P WAVES
- P wave- atrial depolarization
- 0.09 sec to 0.11 sec (horizontally). Anything greater is suggestive or left atrial hypertrophy
- up to 0.25mV (vertical). Anything greater is suggestive of Righ Atrial Hypertrophy
HOW TO MEASURE HEART RATE USING EKG PAPER
- Each 1 mm box equals 0.04 sec. 25 small boxes equals 1 seconds. 1500/ # sm boxes
- Each 5 x 5 box is .2 sec. 5 boxes equal 1 second. 300/ # lg boxes
- measure the distance from P to P or R to R
QRS COMPLEX
- ventricular depolarization
- up to 0.09 sec on the horizontal. Anything longer is suggestive of Bundle branch block. A partial block is between 0.1 and 0.12, greater than 0.12 shows a complete block
T WAVE
- ventricular repolarization
PR INTERVAL
- corresponds to atrioventricular conduction
- 0.12 to 0.22 sec (horizontal). Anything longer can be atrioventricular block
ST SEGMENT
- shift up or down from baseline is very important pathophysiologically
- the shift vertically is suggestive of myocardial infarction. Does not matter horizontally
QT INTERVAL
- corresponds to the duration of the ventricular action potential
- Has to decrease when heart rate increases because the heart has to totally relax before it starts again
- 0.35 to 0.40 seconds (horizontal). Decreases with faster heart rate.
NORMAL SINUS RHYTHM
- between 60 and 100 bpm
SINUS TACHYCARDIA
- greater than 100 bpm
SINUS BRADYCARDIA
- less than 60 bpm
MOBITZ I
- second degree AV block
- PR continues to increase in length
- leads to ventricular depolarization in the QRS complex
MOBITZ II
- second degree AV block
- PR is normal and constant
- ventricular depolarization (QRS) fails
NODAL RHYTHM
- AV node acts as the pace maker
- electrical activity goes in opposite direction so p wave is inverted
- PR interval is shortened
- P wave hidden during QRS
- P wave after QRS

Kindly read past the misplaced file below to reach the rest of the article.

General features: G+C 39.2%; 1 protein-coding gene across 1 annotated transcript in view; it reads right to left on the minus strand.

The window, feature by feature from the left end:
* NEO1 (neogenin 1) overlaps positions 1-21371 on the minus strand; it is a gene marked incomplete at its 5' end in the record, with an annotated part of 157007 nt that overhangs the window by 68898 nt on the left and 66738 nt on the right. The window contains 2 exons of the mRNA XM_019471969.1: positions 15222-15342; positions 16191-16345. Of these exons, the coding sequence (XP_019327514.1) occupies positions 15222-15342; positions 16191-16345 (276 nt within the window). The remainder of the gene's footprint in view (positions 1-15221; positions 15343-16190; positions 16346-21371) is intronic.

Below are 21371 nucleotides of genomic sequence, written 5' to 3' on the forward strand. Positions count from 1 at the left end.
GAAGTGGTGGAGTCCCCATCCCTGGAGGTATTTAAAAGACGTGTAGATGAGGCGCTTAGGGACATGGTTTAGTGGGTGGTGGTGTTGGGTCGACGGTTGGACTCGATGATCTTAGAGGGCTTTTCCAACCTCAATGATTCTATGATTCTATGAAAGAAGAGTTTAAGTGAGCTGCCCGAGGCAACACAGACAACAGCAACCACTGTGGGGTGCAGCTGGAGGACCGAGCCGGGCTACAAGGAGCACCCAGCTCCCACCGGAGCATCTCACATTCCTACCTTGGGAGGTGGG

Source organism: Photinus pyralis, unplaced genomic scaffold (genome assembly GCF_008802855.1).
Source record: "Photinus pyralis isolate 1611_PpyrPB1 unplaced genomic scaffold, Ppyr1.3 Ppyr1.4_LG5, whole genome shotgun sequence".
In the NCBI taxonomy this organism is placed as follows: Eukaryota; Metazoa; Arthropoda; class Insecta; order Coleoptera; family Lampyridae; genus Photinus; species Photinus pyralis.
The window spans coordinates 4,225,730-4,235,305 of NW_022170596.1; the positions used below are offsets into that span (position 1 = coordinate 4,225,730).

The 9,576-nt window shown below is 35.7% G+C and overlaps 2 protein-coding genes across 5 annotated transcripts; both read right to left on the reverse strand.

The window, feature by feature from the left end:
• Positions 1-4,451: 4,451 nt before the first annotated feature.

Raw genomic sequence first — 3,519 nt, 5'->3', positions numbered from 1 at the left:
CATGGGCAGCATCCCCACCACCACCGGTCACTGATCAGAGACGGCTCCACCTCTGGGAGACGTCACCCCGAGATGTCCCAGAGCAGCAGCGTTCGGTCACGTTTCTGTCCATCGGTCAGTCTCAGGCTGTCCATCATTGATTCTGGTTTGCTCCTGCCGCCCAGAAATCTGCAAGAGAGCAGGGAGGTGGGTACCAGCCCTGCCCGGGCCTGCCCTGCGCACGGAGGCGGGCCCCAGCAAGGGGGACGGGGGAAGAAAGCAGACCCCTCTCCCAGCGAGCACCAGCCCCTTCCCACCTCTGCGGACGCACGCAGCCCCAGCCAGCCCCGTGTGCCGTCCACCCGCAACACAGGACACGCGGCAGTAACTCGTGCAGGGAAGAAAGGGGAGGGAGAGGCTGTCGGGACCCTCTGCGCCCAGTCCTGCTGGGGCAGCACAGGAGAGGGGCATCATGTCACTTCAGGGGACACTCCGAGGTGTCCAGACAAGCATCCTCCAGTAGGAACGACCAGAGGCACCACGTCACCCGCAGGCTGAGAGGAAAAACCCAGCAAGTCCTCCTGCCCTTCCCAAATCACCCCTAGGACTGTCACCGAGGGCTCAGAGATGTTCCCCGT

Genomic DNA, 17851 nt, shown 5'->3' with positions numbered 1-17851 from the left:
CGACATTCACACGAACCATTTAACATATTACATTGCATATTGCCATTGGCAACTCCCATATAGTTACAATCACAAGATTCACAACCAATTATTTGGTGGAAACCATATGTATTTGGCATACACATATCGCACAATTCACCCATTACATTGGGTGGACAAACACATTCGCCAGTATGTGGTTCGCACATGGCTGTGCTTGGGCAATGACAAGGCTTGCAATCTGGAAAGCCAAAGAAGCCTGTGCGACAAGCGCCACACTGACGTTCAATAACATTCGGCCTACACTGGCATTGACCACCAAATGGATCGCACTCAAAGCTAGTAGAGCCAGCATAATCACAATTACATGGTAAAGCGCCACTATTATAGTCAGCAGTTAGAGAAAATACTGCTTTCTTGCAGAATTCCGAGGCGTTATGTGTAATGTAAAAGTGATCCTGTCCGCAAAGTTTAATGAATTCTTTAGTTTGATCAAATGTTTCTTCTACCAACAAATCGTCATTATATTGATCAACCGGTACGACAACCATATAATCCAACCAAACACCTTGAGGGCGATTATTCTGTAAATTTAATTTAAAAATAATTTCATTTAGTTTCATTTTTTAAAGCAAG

MYOCARDIAL INFARCTION
- ST segment is depressed or elevated from baseline
- Q wave is significant because it is greater than 0.04 seconds and at least 1/3 the distance from the R wave
PURPOSE OF PULMONARY FUNCTION TESTING
- measures the air volume that can be moved in and out of hte longs
- determines how fast air can be moved in and out of the lungs
- Determines lung compliance to stiffness
- responses to respiratory therapy
FORCE VITAL CAPACITY (FVC)
- maximal volume expired after maximal inspiration
- liters
FORCED EXPIRED VOLUME IN ONE SECOND (FEV1)
- volume of air that can be forcefully expired during the first second following a maximal inspiration
- liters
FEV1/FVC (FEV1%)
- the percentage of the total FVC that was expelled during the first second of forced exhalation
FORCED EXPIRATORY FLOW BETWEEN 25% AND 75% (FEF25-75%)
- the amount of air expelled from the lungs during the middle half of the forced vital capacity test
- indicator of obstructive disease
- L/sec
PEAK EXPIRATORY FLOW (PEF)
- maximal flow rate achieved by the subject beginning after full inspiration and starting and ending with maximal expiration
- L/sec
MAXIMAL VOLUNTARY VENTILATION (MVV)
- reflects the status of the respiratory muscles since you are attempting to determine the subjects ability to move air in and out as quickly as possible.
- poor test performance suggests pulmonary problems
- L/sec or L/min